Large offspring could, however, also be selected as a bet-hedging strategy in environments where harsh conditions occur only irregularly. This was assessed in a numerical experiment by calculating geometric mean fitness over time in respect to an increase in the frequency of experiencing just ‘harsh’ years (25 °C, low food quality). Two alternative offspring sizes were modelled, a large 6.00 mg vs. a small 4.34 mg hatchling mass. These hatchling masses are equivalent to the mean hatchling mass measured for two ecotypes (Table 4) that have been selected in a relatively ‘harsh’ (cool wet oceanic) and ‘favourable’ (warm dry continental) environment, respectively. The relative fitness advantages of the two offspring sizes were assessed in two background environments: (1) very favourable where survivorship is equivalent to the 40 °C high food quality treatment and (2) less favourable but still much better than the harsh environment, equivalent to the 30 °C high food quality treatment. In contrast to when conditions were constant when small offspring size was optimal (Fig. 4c), predictions of geometric mean fitness when some years were harsh (Fig. 5) suggest that large offspring size would be selected for if the frequency of experiencing a poor year was greater than 1 in 29 for the very favourable background conditions and 1 in 100 years for the less favourable background conditions, the fitness advantage becoming substantial when the frequency of experiencing such a poor year increases to more than 1 in 10 years.

Table 4.  Geographic variation in hatchling mass in relation to climate continentality along a longitudinal cline.
 OceanicSemi-continentalContinental
Mean (mg)6.004.634.34
Standard deviation0.720.870.49
CoV (%)11.9318.8111.24
Figure 5.

The results of a numerical experiment to test the plausibility of a large hatchling size being selected as a bet-hedging strategy. Fitness isoclines represent the change in geometric mean fitness for two alternative life-history strategies, the production of (- - - - -) small, 4.34 mg, vs. (——) large, 6.00 mg, offspring, as the relative frequency of experiencing a poor survival year (equivalent to 25 °C, low food quality rearing conditions) increases from extremely rare to becoming the norm. Sizes of offspring represent those of continental and oceanic ecotypes. Fitness isoclines are for two populations: one normally at near optimal thermal conditions (equivalent to 40 °C on high-quality food), the other normally under lower, but still quite favourable, thermal conditions (equivalent to 30 °C on high-quality food).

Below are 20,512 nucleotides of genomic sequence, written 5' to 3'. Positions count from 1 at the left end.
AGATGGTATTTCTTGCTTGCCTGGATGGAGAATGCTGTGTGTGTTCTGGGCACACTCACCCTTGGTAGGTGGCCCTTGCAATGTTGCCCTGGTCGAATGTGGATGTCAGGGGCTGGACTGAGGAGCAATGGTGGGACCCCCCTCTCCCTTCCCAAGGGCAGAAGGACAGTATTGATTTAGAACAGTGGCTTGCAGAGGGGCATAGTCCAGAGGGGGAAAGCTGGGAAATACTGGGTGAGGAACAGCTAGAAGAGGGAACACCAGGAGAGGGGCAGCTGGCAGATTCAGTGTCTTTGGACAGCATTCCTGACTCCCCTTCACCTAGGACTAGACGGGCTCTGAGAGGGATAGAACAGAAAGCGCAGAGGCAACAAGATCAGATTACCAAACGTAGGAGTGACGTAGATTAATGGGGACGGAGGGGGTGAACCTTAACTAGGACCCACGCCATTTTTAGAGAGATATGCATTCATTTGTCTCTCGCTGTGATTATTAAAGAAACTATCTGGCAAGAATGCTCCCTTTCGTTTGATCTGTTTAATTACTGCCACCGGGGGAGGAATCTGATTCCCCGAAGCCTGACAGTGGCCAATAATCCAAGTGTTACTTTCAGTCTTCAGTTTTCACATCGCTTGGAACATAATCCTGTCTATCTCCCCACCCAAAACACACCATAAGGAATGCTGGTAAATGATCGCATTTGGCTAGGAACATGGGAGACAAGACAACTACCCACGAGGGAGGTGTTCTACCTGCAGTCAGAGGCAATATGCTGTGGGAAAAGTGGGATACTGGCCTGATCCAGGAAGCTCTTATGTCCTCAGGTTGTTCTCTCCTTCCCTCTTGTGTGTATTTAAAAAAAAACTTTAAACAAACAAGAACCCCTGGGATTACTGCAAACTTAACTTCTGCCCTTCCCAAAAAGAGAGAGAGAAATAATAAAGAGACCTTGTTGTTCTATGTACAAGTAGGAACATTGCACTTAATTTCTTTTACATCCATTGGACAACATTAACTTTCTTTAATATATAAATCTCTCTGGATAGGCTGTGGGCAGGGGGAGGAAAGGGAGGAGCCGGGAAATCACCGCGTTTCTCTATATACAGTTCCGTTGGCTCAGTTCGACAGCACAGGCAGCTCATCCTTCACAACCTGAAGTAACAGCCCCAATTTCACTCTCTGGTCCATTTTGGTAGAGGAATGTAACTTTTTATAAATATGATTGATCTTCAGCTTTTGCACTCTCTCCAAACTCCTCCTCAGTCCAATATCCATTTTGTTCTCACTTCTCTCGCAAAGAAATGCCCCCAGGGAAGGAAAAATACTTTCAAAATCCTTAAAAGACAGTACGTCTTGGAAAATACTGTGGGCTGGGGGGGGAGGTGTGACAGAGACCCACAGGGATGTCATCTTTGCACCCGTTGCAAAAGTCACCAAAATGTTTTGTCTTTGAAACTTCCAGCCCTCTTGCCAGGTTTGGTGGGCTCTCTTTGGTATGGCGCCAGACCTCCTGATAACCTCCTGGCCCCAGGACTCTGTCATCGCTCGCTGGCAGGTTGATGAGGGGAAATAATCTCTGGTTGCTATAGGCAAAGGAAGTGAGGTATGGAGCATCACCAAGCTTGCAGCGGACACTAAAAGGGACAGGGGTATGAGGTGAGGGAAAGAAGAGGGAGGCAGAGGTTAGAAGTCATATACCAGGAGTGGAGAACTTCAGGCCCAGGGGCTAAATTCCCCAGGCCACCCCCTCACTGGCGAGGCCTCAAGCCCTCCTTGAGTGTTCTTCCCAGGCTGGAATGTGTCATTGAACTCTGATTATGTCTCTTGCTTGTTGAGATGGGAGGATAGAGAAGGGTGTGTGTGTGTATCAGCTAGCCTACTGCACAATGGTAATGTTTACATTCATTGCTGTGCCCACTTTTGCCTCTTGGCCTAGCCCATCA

The results of this numerical experiment thus suggest that large offspring size is more likely to be selected for close to the northern and western range limits where thermal conditions are more frequently unfavourable.

Phenotypic plasticity

Thermal reaction norms for offspring and clutch size for three ecotypes selected under different climates are given in Fig. 6. The oceanic ecotype laid larger eggs than either the semi-continental or continental ecotypes across the whole temperature range (Tukey post-hoc test: P < 0.001). There were corresponding differences in clutch size; the oceanic ecotype producing smaller clutches than either the semi-continental (Tukey post-hoc test: P < 0.001) or continental ecotypes (Tukey post-hoc test: P = 0.015). Differences in the gradients of reaction norms for offspring size across a range of temperatures suggests that there is also geographical variation in egg size plasticity in response to temperature (Fig. 6a). There was a genotype-environment interaction in egg size between temperature and ecotypes (Fig. 6a), most significantly for oceanic and semi-continental ecotypes between 35 and 40 °C (F1,38 = 6.142, P < 0.05).

Figure 6.

Impact of rearing temperatures on (a) offspring size and (b) offspring number in relation to rearing temperature among three populations of C. brunneus (symbols: closed, oceanic ecotype; open, continental ecotype; shaded, semi-continental ecotype). The ecotypes represent a gradient from wet and cool summers (oceanic) to warm and dry summers (continental) along a longitudinal cline. Data are collected from the F2 generation, points represent means ± 1 SE. For differences between ecotypes in offspring size F2,73 = 18.31, P < 0.001 and in for differences in clutch size F2,87 = 10.06, P < 0.001. For interactions between oceanic and semi-continental ecotypes and temperature (F6,73 = 2.285, P = 0.045).

Discussion

The evolution of phenotypic plasticity in life histories is considered one of the most exciting topics in life history biology (Gotthard & Nylin, 1995); in particular more effort is required to understand the evolution of reaction norms for progeny size (Fox & Czesak, 2000). The thermal reaction norms for all three populations from the longitudinal cline in continentality in this study showed a steep increase in size of offspring between 25 and 30 °C, but this may simply reflect physiological constraints in provisioning eggs at the lower temperature which is close to the minimum at which this species can successfully complete its life cycle (Willott & Hassall, 1998). Between 30 and 40 °C, the continental and semi-continental populations did not show any significant response in offspring size in relation to temperature but the size of offspring of the oceanic ecotype did decrease, resulting in a significant genotype–environment interaction.